v13: Satan is now seen as persuing the people of God from whom the Christ was born. The sense is that this is to get back at Jesus by harming his communal mother. The dragon is provoked in anger at his authority being curtailed and the shortness of time he has remaining, showing his petulant and stubborn nature. But, as v6, the woman is given wings so she can fly to the wilderness for the 3.5 period denoting the time between Christ's comings that the church nears witness (11v2-3). Eagle's wings alludes to Ex 19v4 and Is 40v27f portraying God as protecting his people as he did Israel in the Exodus - and just as the plagues have an Exodus feel. As we journey through the desert of this world God nourishes us with Christ (Jn 6) and keeps us eternally safe in Christ (ch. 7).
     A chronology seems to follow. Most likely to my mibd it is this: (1) v16-17 describe v13-14. After Christ's ascension Satan sought to drown and wipe out the church as a flood would a whole community. And the emphasis here is is on his words by which is deceives and calls people into his allegiance (13v7f). But the community was protected. Just as God opened the earth to swallow people on judgment within the OT, so he caused the earth to somehow swallow and so extinguish Satan's deception, enabling the church to survive and continue. As the earth is the sphere of Satan's rule this shows that his rule is subject to God and the earth itself can be used against him. Here, this probably refers to how it's people weren't prepared to eradicate the church. (2)13v7 shows that v17 refers to the whole church age within which Satan maintains an authority to wage war against the saints. It reminds us we are in a spiritual battle and should not be surprised at hostility. In ages at the Church community's escape Satan makes war against the "rest" of her offspring - that is those from that point on contrasted with those in the years following the ascension. We should note however that the qualification "who keep the commandments of God and hold to the testimony of Jesus" may suggest the previous verses refer to Satan's attempt to eradicate Israel, perhaps culminating in AD70. If so, v14 would refer to the Jewish nation being protected so that it continues until the time of the end when many will.come to Christ (Rom 11).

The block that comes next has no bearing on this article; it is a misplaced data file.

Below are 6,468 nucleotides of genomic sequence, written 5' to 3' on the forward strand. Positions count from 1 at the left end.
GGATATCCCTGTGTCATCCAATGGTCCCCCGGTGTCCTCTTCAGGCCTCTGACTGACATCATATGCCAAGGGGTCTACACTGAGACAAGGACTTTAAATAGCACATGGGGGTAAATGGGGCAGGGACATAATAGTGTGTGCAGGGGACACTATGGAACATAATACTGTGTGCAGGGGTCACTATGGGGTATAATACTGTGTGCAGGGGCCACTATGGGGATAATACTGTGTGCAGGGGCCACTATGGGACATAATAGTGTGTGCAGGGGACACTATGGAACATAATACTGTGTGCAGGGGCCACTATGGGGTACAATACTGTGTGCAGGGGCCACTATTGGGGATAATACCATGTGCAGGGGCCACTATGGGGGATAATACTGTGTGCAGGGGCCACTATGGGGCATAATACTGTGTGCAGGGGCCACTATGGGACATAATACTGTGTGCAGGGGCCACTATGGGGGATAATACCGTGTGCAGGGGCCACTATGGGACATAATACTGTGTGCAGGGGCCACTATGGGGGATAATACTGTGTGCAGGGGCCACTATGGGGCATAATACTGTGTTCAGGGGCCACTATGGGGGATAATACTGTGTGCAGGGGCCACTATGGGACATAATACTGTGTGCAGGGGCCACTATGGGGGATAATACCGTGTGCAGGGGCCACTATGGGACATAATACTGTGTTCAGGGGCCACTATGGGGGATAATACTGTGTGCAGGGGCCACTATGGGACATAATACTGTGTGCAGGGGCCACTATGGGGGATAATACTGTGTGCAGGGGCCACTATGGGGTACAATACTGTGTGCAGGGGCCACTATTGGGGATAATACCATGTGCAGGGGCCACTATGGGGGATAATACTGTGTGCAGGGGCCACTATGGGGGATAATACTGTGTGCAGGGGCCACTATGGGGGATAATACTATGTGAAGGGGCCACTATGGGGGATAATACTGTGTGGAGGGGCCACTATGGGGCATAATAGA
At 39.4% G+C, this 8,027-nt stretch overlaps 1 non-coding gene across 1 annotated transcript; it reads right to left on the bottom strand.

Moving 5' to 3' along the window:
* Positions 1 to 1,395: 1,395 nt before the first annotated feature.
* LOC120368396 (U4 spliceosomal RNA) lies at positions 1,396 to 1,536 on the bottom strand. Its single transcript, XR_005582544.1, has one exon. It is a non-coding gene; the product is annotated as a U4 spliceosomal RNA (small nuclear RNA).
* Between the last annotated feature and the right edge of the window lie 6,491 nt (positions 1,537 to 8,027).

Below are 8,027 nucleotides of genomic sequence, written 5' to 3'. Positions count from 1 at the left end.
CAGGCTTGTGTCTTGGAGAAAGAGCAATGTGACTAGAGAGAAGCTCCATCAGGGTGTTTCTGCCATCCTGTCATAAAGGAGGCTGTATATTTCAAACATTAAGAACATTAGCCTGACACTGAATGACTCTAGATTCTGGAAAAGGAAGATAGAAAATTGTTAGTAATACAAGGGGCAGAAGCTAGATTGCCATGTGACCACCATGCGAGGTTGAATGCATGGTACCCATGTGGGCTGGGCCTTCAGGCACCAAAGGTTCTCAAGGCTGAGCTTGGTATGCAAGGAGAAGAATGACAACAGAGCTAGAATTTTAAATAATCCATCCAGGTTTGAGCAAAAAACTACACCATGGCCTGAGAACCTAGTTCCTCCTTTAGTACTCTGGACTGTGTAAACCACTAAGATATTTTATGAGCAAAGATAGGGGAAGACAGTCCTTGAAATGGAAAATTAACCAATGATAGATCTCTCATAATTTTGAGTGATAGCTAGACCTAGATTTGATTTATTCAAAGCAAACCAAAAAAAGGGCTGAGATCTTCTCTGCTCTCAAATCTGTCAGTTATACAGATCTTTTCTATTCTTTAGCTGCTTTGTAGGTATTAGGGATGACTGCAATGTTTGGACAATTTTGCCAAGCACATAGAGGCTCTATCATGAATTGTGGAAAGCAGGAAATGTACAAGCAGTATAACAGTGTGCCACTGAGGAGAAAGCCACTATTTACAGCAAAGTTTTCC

v18: The chapter ends with Satan positioning himself to respond by calling his agents from "the sea" - representing evil and chaos.